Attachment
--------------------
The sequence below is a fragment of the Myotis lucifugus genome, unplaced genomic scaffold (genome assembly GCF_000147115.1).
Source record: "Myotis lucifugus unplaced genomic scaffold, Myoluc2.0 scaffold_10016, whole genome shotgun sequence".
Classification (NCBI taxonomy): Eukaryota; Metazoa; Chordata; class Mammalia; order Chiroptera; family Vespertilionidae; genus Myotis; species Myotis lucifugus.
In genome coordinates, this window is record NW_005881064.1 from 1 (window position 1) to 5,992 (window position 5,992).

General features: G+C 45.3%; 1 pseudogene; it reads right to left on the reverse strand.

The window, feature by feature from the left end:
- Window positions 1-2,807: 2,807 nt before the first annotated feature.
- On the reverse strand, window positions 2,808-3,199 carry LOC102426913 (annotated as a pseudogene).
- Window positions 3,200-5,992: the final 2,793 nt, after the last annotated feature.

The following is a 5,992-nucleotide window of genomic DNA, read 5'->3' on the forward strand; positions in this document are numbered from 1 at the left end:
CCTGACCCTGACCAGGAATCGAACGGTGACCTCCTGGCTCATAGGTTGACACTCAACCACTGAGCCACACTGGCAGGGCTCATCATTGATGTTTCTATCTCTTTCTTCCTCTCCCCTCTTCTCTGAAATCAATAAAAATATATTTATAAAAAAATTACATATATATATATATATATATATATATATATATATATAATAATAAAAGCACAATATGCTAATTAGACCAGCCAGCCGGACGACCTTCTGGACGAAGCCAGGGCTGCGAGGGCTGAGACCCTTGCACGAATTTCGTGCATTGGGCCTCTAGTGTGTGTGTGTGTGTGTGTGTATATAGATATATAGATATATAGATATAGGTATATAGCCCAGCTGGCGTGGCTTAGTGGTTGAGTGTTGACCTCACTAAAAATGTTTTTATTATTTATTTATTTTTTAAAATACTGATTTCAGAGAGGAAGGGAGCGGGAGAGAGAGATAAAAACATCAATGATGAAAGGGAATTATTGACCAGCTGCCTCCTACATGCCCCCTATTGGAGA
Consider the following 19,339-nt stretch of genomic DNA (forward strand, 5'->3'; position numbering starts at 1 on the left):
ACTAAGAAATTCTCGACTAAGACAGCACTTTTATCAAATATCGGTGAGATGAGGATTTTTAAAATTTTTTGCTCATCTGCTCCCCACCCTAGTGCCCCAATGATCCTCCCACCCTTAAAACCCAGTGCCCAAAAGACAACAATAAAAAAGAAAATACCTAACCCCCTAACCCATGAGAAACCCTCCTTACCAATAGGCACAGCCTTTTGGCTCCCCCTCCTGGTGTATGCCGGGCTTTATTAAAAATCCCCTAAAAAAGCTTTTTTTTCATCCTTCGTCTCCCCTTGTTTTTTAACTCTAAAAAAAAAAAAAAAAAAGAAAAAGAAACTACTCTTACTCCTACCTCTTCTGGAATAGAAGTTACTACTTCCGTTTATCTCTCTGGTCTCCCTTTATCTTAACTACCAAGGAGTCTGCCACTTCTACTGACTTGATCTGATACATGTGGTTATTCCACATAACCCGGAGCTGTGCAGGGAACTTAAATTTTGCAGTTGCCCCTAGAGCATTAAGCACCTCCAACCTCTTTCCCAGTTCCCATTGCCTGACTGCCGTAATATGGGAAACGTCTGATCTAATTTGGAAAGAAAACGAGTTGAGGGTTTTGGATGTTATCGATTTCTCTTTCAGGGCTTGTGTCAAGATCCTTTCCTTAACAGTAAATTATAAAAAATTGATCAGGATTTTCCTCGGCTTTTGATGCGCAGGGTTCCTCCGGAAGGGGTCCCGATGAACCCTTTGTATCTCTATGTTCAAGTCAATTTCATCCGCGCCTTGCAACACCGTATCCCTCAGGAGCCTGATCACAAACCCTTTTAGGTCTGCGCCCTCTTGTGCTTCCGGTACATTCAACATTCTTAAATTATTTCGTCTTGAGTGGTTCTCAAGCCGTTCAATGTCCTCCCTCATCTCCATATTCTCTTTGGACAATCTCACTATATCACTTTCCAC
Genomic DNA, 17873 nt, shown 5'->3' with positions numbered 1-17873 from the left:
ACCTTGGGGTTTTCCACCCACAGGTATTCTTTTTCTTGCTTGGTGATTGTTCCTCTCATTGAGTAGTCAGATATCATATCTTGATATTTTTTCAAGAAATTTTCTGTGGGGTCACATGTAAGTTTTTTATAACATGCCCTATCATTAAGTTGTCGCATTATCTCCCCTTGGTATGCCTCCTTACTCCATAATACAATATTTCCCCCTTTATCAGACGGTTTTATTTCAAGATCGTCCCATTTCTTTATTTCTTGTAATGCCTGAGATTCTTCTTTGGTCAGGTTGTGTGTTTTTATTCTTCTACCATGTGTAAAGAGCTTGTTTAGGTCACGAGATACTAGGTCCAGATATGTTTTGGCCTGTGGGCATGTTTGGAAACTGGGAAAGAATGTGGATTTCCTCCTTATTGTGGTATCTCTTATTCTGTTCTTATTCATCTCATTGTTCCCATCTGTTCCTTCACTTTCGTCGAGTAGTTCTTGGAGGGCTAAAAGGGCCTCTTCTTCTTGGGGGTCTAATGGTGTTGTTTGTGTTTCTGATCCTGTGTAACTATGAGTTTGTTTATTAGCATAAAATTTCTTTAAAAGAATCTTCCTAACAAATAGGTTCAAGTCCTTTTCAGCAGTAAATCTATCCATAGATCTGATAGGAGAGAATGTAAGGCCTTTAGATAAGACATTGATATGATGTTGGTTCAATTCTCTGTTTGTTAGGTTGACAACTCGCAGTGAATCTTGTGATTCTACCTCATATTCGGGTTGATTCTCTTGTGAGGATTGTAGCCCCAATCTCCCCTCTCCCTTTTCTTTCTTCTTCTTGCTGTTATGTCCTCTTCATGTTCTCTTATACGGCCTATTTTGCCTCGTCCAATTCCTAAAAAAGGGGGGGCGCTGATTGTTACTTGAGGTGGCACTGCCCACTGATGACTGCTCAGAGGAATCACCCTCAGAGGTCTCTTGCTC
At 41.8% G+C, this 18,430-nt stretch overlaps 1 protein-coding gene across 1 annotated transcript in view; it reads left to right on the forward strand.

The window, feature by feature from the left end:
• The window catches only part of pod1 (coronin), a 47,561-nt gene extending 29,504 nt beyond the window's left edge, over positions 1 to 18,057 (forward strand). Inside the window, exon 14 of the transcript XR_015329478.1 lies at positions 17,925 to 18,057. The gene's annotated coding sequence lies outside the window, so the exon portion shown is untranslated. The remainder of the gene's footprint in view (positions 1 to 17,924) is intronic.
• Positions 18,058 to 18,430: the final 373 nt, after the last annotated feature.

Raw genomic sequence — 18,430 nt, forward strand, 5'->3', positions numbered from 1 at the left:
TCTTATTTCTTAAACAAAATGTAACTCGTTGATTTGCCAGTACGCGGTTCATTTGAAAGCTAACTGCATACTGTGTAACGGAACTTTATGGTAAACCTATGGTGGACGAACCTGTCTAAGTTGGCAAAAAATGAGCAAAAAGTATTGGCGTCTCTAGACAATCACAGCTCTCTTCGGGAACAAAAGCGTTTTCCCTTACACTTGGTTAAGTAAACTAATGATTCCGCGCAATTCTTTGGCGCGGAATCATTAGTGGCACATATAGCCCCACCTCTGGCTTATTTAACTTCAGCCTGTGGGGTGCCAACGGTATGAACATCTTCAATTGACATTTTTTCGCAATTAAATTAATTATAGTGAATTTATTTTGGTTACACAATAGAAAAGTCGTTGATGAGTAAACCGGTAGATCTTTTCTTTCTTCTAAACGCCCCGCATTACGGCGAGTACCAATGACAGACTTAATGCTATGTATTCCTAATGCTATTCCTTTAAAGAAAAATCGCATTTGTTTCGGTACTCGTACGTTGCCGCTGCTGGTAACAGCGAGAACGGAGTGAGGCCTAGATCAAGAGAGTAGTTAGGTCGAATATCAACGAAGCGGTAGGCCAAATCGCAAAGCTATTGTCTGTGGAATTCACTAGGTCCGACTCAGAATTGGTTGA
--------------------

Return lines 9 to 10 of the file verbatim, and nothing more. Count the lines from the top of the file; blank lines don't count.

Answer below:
- Window positions 3,200-5,992: the final 2,793 nt, after the last annotated feature.

The following is a 5,992-nucleotide window of genomic DNA, read 5'->3' on the forward strand; positions in this document are numbered from 1 at the left end: